This amazing photograph captures what it was like to work in the upholstery department of British automaker Morris Motors Limited in the 1920s. It’s one of the few pictures of British trimmers from the time period that’s still in existence today.
Morris Motors was formed in 1919 to take over the assets of WRM Motors Ltd., which was founded seven years earlier by bicycle manufacturer William Morris. Unlike other automakers at the time, Morris Motors didn’t start off manufacturing it’s own parts, but sourced and assembled them. This allowed the company to launch quickly and with little capital.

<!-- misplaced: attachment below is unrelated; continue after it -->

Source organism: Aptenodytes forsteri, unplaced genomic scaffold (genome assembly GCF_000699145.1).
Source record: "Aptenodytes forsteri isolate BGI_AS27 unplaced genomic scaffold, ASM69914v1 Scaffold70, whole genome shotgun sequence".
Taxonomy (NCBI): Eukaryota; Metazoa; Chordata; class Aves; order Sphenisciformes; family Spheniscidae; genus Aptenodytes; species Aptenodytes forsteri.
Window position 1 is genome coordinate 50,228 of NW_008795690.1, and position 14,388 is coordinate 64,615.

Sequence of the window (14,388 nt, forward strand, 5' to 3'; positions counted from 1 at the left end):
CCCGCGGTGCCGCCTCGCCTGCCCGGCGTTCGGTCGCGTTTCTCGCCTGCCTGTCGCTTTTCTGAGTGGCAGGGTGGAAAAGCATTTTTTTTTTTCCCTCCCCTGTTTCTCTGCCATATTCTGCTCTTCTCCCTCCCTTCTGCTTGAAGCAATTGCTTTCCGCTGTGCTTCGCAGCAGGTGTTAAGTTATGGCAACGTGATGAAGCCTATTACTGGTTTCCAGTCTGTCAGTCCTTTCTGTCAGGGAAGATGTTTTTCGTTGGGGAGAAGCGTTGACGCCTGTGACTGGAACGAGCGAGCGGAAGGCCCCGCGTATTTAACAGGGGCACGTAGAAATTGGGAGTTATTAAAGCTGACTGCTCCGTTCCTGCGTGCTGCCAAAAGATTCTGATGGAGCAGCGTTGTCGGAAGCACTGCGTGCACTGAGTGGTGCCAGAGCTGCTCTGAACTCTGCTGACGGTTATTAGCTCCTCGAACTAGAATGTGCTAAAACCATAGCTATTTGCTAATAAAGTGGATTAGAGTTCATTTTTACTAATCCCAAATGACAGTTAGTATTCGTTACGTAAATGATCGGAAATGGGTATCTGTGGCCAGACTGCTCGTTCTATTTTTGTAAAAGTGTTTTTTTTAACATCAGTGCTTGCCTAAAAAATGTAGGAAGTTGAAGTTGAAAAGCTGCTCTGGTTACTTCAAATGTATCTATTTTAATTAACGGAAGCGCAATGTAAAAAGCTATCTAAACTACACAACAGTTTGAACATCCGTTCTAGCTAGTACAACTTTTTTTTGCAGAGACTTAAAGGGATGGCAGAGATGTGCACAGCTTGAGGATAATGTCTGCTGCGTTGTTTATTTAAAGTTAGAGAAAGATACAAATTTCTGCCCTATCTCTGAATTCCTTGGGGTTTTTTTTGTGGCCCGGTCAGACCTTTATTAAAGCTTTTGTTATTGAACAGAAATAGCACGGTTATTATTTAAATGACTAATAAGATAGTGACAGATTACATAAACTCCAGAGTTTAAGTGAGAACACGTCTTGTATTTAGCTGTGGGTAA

By the mid-1920s, Morris Motors had developed a solid reputation for high-quality cars and overtook Ford Motor Company as the leading automaker in the United Kingdom. As Morris Motors grew stronger, it began buying subsidiaries to feed its growing need for parts and meet customer demand.
In 1938, Morris Motors joined the war effort by manufacturing Supermarine Spitfire jet fighters for the British government to use in World War II. In an attempt to halt Morris Motor‘s production, Nazi Germany bombed the automaker’s bodies factory during the 1940s “Birmingham Blitz.” However, this only temporarily paused production and the company continued to manufacture high-quality cars and planes.
By 1952, however, the marquee was bought up in an industry merger that eventually formed the British Motor Corporation (BMC). The Morris name was still used on select models, but ceased production in 1984. Today, the Morris trademark is owned by China-based automaker SAIC.